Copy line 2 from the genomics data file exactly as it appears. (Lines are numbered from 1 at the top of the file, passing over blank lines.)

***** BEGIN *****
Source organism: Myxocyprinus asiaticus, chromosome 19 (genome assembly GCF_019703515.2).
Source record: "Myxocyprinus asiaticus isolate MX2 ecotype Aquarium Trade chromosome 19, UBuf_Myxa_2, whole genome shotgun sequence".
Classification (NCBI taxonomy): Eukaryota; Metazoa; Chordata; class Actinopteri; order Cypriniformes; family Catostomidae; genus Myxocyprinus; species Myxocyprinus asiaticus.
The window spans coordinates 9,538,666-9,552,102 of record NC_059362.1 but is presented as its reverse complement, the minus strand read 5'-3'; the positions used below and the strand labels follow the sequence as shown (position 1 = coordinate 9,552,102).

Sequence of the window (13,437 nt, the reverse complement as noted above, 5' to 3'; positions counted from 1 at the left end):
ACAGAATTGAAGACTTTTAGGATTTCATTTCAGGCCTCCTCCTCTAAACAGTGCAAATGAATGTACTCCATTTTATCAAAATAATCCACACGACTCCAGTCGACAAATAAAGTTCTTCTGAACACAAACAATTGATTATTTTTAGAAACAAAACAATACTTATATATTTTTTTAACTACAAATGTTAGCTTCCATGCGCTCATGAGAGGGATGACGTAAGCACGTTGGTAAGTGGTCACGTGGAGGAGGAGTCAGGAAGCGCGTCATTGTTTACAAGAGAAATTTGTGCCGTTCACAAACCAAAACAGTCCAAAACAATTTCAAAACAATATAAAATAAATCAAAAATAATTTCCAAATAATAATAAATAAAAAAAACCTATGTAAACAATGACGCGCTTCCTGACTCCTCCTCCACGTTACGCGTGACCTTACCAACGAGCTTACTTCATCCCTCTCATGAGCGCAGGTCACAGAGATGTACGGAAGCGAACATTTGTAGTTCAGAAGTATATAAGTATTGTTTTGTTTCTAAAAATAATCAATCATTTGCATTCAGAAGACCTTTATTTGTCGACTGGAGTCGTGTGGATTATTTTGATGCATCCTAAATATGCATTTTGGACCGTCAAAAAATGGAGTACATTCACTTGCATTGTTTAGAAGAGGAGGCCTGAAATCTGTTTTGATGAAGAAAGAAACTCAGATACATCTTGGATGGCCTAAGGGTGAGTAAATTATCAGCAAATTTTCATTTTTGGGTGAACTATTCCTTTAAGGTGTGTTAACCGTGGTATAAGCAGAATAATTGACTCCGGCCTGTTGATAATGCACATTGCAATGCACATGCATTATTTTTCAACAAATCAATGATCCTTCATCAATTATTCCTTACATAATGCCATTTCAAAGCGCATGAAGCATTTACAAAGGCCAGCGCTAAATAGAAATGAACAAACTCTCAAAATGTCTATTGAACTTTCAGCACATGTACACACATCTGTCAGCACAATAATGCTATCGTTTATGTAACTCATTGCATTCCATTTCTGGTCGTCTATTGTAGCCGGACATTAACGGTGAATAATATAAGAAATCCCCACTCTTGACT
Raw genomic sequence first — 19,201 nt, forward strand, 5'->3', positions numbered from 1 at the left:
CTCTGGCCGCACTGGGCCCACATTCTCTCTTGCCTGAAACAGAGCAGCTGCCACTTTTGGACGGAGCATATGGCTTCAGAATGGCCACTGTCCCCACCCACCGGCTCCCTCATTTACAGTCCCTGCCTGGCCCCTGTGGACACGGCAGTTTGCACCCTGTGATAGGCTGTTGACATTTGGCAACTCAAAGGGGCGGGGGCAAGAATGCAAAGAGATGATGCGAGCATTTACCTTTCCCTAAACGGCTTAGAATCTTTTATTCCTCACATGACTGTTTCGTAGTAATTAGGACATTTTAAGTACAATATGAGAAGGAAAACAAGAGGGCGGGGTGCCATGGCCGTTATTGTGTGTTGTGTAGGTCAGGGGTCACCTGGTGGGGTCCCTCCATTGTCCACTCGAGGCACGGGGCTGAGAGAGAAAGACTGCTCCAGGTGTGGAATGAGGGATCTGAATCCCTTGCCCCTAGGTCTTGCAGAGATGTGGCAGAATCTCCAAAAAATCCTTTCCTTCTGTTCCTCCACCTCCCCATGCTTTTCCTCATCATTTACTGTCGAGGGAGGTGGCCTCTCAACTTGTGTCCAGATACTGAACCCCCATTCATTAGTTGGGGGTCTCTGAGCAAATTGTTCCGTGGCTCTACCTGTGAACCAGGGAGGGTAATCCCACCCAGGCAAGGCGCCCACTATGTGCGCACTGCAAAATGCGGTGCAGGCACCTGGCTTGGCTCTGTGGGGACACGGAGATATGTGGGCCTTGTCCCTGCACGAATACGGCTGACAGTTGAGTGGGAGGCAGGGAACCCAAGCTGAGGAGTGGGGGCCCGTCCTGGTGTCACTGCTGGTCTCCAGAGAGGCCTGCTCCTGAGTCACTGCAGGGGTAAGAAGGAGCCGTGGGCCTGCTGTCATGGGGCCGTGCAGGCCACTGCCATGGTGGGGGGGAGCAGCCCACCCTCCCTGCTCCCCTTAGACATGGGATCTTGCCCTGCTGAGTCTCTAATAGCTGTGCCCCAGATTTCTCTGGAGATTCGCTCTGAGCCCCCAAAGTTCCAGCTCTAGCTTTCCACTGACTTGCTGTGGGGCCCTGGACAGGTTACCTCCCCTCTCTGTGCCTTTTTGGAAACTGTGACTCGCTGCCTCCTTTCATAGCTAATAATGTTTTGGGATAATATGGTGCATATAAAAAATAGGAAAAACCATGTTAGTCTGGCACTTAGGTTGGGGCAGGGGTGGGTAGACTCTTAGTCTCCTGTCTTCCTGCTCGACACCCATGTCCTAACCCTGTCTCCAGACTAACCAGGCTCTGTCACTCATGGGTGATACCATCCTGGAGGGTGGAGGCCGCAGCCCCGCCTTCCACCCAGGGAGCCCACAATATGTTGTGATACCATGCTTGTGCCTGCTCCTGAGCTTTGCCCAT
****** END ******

Source record: "Myxocyprinus asiaticus isolate MX2 ecotype Aquarium Trade chromosome 19, UBuf_Myxa_2, whole genome shotgun sequence".